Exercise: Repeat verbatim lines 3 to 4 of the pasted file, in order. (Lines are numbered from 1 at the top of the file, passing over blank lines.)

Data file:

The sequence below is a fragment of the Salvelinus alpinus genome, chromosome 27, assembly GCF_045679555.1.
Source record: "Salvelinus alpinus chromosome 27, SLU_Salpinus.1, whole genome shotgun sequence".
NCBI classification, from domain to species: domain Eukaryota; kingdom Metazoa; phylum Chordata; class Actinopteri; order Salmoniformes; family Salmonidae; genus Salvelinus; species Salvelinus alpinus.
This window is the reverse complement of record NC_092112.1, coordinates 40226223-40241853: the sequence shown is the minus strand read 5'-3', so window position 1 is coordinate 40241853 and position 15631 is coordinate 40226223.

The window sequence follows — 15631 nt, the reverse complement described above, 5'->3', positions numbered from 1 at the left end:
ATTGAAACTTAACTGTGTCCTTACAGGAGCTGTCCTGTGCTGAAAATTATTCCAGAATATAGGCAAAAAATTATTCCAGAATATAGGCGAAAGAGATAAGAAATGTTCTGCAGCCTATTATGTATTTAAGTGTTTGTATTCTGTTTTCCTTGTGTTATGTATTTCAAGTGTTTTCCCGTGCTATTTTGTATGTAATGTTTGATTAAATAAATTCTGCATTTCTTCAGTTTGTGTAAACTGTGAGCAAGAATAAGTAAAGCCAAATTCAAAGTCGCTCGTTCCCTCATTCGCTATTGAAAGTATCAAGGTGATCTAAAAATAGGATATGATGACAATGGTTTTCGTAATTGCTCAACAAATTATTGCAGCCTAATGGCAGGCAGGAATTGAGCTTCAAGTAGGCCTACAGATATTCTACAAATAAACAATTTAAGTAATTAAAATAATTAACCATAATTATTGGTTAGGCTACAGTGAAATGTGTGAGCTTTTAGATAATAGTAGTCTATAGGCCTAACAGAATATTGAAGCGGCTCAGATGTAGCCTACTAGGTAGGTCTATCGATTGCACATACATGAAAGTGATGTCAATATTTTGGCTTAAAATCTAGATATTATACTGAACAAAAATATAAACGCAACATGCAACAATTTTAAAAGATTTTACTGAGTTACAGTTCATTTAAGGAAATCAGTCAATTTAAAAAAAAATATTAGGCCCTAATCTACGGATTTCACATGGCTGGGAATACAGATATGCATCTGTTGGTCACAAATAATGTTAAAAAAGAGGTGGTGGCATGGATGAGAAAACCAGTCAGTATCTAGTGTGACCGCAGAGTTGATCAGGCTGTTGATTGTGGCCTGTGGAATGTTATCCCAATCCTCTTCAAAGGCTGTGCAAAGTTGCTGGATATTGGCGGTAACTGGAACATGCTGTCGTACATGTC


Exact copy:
NCBI classification, from domain to species: domain Eukaryota; kingdom Metazoa; phylum Chordata; class Actinopteri; order Salmoniformes; family Salmonidae; genus Salvelinus; species Salvelinus alpinus.
This window is the reverse complement of record NC_092112.1, coordinates 40226223-40241853: the sequence shown is the minus strand read 5'-3', so window position 1 is coordinate 40241853 and position 15631 is coordinate 40226223.